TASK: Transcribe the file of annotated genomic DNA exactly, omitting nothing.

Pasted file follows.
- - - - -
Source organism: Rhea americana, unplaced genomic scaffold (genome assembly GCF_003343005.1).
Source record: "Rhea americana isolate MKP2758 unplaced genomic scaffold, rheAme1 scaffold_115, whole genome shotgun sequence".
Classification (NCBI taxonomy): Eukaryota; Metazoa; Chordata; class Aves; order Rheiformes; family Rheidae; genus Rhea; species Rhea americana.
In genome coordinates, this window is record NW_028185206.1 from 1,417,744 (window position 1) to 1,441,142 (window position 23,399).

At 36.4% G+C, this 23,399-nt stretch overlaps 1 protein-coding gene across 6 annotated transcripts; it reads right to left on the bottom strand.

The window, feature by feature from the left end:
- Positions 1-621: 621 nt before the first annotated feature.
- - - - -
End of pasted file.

Source organism: Rhea americana, unplaced genomic scaffold (genome assembly GCF_003343005.1).
Source record: "Rhea americana isolate MKP2758 unplaced genomic scaffold, rheAme1 scaffold_115, whole genome shotgun sequence".
Classification (NCBI taxonomy): Eukaryota; Metazoa; Chordata; class Aves; order Rheiformes; family Rheidae; genus Rhea; species Rhea americana.
In genome coordinates, this window is record NW_028185206.1 from 1,417,744 (window position 1) to 1,441,142 (window position 23,399).

At 36.4% G+C, this 23,399-nt stretch overlaps 1 protein-coding gene across 6 annotated transcripts; it reads right to left on the bottom strand.

The window, feature by feature from the left end:
- Positions 1-621: 621 nt before the first annotated feature.